here we are

I know that all four people who still occasionally check this blog have already seen the sorry everybody website, but I'm linking it anyway, because it is why I love the internet. I love the fact that so many people from all over the world can communicate their feelings to each other so clearly and creatively. I love the support shown from people everywhere.

I'm heading toward the end of the term at my school, and so will soon have some much-looked-forward-to down time. Next week is a short week, and after that finals. I want to see some more of this country we're in. So far, we've seen the shopping malls because they're conveniently located near the train stations. Next task is to find - well, anything else. And to purchase a heater because it's getting darn chilly. Before I came here, I thought I'd have a lot to say about experiencing a foreign country, but I find that I cannot figure out how to say anything about it at all. I don't understand it, I am not a part of it, and all my observations are superficial because I can't get any deeper than that with no language and no connections to any people here. I haven't done much reading or writing since coming here, and since that is what tends to push my analytical (and lyrical) brain into gear, it's been idling instead. Perhaps that is part of what they call "culture shock" and perhaps it is because we're heading into the holiday season really far from anyone we know and care about, and you always become more aware of that sort of thing during the holidays. Perhaps it is also because I become really mentally unsettled when I cannot plan out exactly what the future holds, and here I have no idea. No idea what will come of this year, and no idea what will come after. Maybe I need to stop trying to think so much and just let it flow.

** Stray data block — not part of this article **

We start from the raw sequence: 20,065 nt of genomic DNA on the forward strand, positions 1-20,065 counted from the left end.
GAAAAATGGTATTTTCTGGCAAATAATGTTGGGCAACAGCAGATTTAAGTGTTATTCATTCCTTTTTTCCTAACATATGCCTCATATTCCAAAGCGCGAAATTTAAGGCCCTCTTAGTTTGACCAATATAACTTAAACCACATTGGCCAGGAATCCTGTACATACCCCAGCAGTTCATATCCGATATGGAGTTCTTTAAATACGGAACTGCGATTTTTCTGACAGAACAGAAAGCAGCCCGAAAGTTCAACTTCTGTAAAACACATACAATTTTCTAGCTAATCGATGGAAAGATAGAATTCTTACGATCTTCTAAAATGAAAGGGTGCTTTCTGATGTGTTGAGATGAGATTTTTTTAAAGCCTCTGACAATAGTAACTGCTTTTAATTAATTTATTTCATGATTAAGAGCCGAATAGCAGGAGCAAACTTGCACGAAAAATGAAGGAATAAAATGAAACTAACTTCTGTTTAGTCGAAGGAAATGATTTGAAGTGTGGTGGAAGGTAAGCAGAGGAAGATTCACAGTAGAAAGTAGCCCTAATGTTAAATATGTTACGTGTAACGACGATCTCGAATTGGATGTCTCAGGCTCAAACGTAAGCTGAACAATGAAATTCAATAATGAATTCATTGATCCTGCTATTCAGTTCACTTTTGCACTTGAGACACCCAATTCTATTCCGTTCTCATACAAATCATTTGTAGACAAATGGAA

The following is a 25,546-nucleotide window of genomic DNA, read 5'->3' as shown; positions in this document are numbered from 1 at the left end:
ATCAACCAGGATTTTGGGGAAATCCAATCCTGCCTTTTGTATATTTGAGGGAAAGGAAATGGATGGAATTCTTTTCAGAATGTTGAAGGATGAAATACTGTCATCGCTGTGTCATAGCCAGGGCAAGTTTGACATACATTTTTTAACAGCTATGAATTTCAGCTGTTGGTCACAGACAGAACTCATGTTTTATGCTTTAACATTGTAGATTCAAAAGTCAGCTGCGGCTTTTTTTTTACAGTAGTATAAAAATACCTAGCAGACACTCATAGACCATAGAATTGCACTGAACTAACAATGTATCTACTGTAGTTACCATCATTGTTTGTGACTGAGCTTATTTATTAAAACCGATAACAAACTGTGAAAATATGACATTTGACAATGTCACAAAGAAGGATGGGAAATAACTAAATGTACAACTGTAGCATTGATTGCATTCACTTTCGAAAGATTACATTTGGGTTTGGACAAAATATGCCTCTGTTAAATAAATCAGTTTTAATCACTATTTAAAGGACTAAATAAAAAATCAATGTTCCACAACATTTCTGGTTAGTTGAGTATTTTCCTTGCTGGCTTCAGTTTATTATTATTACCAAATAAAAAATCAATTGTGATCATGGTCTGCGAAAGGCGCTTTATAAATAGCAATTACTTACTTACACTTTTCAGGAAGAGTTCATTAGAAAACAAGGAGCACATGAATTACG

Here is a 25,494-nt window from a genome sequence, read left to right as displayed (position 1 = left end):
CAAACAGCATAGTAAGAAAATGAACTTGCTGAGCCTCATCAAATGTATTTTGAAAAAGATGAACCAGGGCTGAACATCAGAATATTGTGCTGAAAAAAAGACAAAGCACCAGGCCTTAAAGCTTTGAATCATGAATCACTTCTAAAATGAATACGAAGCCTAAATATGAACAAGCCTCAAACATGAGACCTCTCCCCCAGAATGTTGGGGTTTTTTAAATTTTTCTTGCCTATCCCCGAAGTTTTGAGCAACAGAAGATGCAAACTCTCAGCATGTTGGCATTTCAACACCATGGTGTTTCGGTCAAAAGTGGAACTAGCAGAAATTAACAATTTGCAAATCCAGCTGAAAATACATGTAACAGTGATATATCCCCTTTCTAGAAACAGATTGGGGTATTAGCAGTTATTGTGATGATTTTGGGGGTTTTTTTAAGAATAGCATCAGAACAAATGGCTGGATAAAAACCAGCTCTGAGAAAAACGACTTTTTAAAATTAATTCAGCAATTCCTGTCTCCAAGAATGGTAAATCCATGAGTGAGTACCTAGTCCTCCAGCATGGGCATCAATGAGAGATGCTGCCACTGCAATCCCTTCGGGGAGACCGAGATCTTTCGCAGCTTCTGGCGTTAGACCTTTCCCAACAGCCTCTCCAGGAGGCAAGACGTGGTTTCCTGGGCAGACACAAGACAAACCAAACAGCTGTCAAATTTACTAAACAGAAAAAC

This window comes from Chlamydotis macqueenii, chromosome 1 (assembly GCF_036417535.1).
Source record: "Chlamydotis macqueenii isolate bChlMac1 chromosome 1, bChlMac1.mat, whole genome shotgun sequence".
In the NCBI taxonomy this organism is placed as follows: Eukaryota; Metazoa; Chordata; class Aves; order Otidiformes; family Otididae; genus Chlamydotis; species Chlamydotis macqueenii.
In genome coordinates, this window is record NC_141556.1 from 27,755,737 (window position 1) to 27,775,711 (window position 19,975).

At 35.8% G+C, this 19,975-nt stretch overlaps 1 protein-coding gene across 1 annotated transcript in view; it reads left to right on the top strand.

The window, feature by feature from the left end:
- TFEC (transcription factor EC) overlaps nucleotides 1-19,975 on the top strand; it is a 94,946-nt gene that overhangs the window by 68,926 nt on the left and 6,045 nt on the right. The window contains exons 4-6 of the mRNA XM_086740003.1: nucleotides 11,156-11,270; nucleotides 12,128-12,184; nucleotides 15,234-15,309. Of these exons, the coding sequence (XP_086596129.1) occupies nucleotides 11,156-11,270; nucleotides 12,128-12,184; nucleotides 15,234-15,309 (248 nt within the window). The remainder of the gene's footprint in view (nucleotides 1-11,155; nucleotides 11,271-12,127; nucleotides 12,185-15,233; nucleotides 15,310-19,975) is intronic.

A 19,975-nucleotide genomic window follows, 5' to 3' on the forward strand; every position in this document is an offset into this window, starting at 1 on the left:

One aspect of being here I really appreciate is that, while this country can feel pretty insular, especially when I'm being stared at constantly, I am much more aware of the existance of all the other countries in the world than I was in the US. Here there is French language everywhere (granted much of it as bastardized as the Engrish, but still, it's a start) there are European pastries, Italian gelato, a store near our house with everything in German, television shows featuring travel to places all over the world. In America it was terribly easy to ignore the fact that any other countries existed at all, and often you just don't think about it. Perhaps it is just because I am out of my home country, so my awareness of other places is heightened, but I'm not sure about that.